At the 'Fringe' of the world
By Leah Maclean
Newly appointed director of the Dunedin Fringe Festival (DFF) invites more dance artists to get in touch about programming work. Gareth McMillan, who took up the reins as the DFF director in August last year, is eager to programme more dance in the festival and explains that it’s a unique gateway for personal and professional development.
Initiated in 2000 the DFF, by all accounts, is the world’s southernmost Fringe event attracting established and emerging artists throughout New Zealand and around the world. This year’s programme, which runs from 8-18 March, has a whopping 93 produced events. Taking place in traditional theatres, bars, swimming pools, buses and other mysterious locations; the festival will feature artists from Canada, Slovenia, Tanzania, and of course our own backyard. The diverse programme includes a line-up of works from integrated artists, aerial maestros, story-tellers and comedians, to New Zealand dance stalwarts like Jan Bolwell and Mona Williams.
The Fringe phenomenon has exploded worldwide due its diversity, inclusivity and experimental framework. It’s an excellent springboard for artists of all vocations and is brilliant for audiences wishing to broaden their horizons and potentially find their new favourite comedian, musician or thespian. “Participation in the arts is a basic human right…. Participation in the arts enhances wellbeing,” says McMillan and, he explains, there are very few barriers to participation in the DFF. Artists take heed! All it takes is an idea, a venue and minimal fee, and if you plan ahead you can apply to the DFF for a small grant (courtesy of CNZ). You can visit www.dunedinfringe.nz/artists/ for more information on that.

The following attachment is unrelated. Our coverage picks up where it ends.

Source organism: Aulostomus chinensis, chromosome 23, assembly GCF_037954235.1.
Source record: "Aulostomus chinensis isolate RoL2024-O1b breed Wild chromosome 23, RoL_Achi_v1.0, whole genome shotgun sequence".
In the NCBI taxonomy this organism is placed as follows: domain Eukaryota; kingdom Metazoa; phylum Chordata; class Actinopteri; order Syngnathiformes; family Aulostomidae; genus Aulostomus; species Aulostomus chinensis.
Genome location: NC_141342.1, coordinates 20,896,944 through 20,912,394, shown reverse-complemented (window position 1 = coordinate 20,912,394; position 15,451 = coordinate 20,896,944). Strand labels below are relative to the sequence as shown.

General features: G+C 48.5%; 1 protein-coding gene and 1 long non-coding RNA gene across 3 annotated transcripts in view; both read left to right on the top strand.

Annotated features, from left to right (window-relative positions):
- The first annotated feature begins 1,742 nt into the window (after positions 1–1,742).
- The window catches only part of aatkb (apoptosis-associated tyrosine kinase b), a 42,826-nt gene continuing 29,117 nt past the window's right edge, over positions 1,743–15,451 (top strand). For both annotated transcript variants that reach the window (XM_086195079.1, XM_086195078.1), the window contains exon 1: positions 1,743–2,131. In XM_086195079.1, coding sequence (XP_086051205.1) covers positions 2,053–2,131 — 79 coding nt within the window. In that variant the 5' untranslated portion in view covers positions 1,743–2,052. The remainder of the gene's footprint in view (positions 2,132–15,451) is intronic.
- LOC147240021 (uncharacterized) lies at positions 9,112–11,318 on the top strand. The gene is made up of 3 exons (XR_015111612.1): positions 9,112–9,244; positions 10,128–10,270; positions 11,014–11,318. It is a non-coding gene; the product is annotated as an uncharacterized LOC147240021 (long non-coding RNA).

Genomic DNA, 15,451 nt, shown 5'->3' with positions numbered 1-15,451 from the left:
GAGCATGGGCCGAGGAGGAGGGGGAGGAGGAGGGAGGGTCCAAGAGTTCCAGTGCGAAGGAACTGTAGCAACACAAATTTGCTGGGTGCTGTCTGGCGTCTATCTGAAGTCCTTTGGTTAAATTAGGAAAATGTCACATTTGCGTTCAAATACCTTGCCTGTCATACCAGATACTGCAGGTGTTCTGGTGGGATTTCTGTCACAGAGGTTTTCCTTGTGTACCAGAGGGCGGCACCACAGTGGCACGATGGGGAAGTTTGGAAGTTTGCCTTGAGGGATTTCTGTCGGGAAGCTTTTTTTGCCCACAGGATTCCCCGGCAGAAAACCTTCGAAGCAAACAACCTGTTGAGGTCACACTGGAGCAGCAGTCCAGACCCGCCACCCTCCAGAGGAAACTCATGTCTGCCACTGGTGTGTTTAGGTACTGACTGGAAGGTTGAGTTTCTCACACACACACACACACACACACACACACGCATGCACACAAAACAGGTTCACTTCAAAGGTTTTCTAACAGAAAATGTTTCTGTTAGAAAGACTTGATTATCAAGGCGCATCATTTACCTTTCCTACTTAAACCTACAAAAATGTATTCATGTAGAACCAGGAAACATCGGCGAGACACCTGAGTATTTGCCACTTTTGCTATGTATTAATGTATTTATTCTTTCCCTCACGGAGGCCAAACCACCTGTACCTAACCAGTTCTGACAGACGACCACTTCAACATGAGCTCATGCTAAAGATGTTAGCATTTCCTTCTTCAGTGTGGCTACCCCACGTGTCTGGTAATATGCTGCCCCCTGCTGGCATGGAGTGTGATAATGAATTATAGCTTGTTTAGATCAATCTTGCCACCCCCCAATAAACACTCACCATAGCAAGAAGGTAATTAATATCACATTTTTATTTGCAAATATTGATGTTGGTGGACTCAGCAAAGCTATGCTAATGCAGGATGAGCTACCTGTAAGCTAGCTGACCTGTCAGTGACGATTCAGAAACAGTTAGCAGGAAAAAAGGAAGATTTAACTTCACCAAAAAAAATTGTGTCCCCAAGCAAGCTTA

So what exactly makes a great Fringe show and Fringe experience? It really depends on the strength and creativity of the practitioners, explains McMillan. “Fringe covers a wide spectrum, from things that wouldn’t be out of place in an international arts festival to avant-garde events full of WTF moments. All of these and everything in between might make for a great experience.” He believes it pays to support your Fringe as a performer or patron, “often, it’s the unexpected that proves to be the most rewarding.” He refers to his own Fringe fairy-tale of meeting his wife, who was dancing in the Wellington botanical gardens wrapped in Glad Wrap as part of the Fringe. “It was a great Fringe show because it was a group of friends who had a cool idea and made it happen.” And that’s part of what Fringe is all about, making it happen and building memories. You might not meet your future partner in life, but you may just have an art encounter you talk about for the rest of your life.
His new role as the new festival director is no easy-feat but McMillan is happy to take the bull by the horns and work to grow the southernmost Fringe and enrich the local community. “Being director is like celebrating King’s day in Amsterdam but it’s actually your birthday as well,” he says. He hopes to create a more sustainable organisation and see more tangible outcomes for the artists. “I want to see arts practitioners being properly remunerated and valued for their work, and businesses which look beyond simple investment vs return calculations and can see the wider benefits to the community,” he says. And, he adds, more dance events. DFF are big believers in professional development and advocacy of which they maintain a strong commitment to both. So get your Fringe on, support the arts and watch the creatives of New Zealand grow.
Dunedin Fringe Festival 8-18 March
Visit dunedinfringe.nz to for the full programme